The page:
Hiroshima Insight

Hiroshima Prefectural Office

Blown down and burned, a total of 1,141 victims

At the time of the atomic bombing, the Hiroshima Prefectural Office was located in Kakomachi (part of present-day Naka Ward). The wooden building, constructed in the Meiji Era (1868-1912), lay only about 900 meters from the hypocenter, and so was blown down and burned. Most of the workers there were killed instantly or burned to death under the wreckage of the building.

According to the prefectural government, a total of 1,142 civil servants fell victim to the atomic bomb, including workers in other offices and those who were on their way to work that morning. Notes written by a worker who visited the rubble of the Prefectural Office in the aftermath describe the cruel scene: “There are charred bodies here and there. Making guesses based on the position of the desks, I picked up bones and placed them into envelopes, writing each person’s name on them.”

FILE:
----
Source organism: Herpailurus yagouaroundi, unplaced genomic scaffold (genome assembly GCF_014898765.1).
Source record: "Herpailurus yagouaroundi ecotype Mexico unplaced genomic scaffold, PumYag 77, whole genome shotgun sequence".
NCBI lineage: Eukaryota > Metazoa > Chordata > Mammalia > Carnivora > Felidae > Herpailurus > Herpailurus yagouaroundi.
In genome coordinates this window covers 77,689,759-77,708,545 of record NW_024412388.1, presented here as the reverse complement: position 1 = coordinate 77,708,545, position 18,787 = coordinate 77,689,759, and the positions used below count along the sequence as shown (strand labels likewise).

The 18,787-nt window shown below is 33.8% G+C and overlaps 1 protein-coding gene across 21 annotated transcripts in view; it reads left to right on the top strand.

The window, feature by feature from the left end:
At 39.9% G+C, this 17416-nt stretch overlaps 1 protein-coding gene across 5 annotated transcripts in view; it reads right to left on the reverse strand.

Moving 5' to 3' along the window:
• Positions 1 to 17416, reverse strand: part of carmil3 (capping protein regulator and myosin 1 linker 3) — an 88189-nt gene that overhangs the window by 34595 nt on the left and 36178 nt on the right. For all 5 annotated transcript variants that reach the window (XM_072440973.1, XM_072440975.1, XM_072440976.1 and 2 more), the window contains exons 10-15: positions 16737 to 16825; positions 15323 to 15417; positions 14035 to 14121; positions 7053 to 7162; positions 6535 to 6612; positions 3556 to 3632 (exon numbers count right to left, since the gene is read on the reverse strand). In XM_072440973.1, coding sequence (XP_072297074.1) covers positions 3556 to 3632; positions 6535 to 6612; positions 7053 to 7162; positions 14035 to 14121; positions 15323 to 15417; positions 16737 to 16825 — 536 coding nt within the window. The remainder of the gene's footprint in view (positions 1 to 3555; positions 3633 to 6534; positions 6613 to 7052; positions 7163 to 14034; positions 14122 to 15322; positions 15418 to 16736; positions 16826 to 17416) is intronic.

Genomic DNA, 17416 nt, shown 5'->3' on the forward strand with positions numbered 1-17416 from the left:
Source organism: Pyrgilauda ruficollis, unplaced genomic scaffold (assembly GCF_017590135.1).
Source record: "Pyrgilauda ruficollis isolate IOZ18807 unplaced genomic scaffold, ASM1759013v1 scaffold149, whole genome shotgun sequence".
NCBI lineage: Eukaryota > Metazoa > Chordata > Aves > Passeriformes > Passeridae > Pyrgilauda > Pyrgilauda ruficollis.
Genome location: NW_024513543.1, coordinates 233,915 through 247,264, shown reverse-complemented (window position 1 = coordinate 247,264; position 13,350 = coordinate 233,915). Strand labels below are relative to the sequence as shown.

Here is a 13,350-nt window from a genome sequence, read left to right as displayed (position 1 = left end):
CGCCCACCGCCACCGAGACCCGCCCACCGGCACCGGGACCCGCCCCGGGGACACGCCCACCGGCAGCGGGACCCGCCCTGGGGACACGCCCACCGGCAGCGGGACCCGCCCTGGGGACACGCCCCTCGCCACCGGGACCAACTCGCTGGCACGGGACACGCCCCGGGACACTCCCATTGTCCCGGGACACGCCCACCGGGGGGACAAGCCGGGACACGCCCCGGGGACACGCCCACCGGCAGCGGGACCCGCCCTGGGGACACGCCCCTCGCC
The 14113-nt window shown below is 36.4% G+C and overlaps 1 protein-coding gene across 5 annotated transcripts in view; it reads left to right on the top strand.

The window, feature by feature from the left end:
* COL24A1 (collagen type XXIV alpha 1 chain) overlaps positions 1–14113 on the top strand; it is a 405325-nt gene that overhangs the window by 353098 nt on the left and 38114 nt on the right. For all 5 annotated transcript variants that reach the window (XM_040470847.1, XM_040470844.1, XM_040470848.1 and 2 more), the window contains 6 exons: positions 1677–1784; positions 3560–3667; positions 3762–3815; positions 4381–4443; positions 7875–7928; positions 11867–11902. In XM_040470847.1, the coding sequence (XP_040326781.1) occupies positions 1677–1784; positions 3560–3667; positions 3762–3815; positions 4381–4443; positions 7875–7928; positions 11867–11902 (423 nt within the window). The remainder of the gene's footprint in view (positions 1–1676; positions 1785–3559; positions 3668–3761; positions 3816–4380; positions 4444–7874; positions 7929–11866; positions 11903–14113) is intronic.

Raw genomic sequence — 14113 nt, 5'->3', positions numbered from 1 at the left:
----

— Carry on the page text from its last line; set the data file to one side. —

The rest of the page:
In the evening of August 6, the Prefectural Office and its operations were moved to Tamonin Temple on the western side of Mt. Hijiyama and on August 7, again shifted to the Higashi Police Station in Shimoyanagicho (present-day Kanayamacho, Naka Ward). From August 20, a portion of Toyo Kogyo (today’s Mazda Motor Corporation, in Fuchu Town) was used as a temporary site, then from July 1946, the former Hiroshima Army Ordnance Supply Depot became the Prefectural Office building. In 1956, it was moved to its current location in Motomachi, Naka Ward.

A monument was raised on the site where the former Prefectural Office, destroyed in the A-bombing, once stood.